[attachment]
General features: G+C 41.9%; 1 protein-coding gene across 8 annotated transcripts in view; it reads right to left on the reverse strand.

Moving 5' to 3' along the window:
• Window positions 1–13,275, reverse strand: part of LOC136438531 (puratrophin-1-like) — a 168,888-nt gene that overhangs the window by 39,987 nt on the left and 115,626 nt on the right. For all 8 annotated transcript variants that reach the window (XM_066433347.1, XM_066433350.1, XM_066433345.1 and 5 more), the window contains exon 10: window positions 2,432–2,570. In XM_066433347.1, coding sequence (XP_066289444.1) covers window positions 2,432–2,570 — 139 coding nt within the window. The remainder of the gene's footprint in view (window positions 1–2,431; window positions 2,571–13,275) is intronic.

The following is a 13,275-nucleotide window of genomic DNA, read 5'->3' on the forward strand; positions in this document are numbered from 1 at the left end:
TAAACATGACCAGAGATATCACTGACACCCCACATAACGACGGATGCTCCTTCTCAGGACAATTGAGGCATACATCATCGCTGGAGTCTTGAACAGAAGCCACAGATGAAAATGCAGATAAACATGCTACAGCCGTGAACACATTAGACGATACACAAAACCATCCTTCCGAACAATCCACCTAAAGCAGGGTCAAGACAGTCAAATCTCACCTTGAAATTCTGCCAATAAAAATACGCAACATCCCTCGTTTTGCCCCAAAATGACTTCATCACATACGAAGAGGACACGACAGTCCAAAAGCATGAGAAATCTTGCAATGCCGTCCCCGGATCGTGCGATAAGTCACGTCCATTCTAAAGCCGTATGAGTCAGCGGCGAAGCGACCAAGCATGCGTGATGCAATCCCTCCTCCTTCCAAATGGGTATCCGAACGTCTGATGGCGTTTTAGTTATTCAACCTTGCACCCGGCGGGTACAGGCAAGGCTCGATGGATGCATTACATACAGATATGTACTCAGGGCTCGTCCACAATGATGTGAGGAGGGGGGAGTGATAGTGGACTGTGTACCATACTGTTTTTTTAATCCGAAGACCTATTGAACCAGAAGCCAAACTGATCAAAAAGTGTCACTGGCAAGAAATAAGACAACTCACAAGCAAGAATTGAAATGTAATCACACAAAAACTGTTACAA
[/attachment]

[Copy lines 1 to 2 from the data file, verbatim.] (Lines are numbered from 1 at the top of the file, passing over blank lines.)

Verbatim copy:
General features: G+C 41.9%; 1 protein-coding gene across 8 annotated transcripts in view; it reads right to left on the reverse strand.

Moving 5' to 3' along the window: